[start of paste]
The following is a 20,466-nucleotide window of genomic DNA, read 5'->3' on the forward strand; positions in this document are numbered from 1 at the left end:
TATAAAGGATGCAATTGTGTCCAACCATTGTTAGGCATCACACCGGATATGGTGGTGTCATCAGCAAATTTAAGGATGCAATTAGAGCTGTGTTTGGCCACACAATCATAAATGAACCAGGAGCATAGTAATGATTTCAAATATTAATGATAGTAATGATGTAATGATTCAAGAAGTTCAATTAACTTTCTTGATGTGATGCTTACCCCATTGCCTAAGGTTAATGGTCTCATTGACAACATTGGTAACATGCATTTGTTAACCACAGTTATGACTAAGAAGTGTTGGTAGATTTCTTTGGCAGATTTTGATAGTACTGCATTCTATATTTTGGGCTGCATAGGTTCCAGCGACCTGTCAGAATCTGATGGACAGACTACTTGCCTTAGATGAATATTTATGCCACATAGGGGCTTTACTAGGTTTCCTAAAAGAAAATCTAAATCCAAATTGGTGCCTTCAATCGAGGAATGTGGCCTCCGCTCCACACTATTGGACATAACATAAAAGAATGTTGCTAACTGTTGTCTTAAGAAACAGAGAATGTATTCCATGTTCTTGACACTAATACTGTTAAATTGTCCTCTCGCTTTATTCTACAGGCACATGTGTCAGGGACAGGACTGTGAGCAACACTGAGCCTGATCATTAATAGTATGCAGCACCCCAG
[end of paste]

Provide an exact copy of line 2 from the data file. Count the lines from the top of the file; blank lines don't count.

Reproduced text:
TATAAAGGATGCAATTGTGTCCAACCATTGTTAGGCATCACACCGGATATGGTGGTGTCATCAGCAAATTTAAGGATGCAATTAGAGCTGTGTTTGGCCACACAATCATAAATGAACCAGGAGCATAGTAATGATTTCAAATATTAATGATAGTAATGATGTAATGATTCAAGAAGTTCAATTAACTTTCTTGATGTGATGCTTACCCCATTGCCTAAGGTTAATGGTCTCATTGACAACATTGGTAACATGCATTTGTTAACCACAGTTATGACTAAGAAGTGTTGGTAGATTTCTTTGGCAGATTTTGATAGTACTGCATTCTATATTTTGGGCTGCATAGGTTCCAGCGACCTGTCAGAATCTGATGGACAGACTACTTGCCTTAGATGAATATTTATGCCACATAGGGGCTTTACTAGGTTTCCTAAAAGAAAATCTAAATCCAAATTGGTGCCTTCAATCGAGGAATGTGGCCTCCGCTCCACACTATTGGACATAACATAAAAGAATGTTGCTAACTGTTGTCTTAAGAAACAGAGAATGTATTCCATGTTCTTGACACTAATACTGTTAAATTGTCCTCTCGCTTTATTCTACAGGCACATGTGTCAGGGACAGGACTGTGAGCAACACTGAGCCTGATCATTAATAGTATGCAGCACCCCAG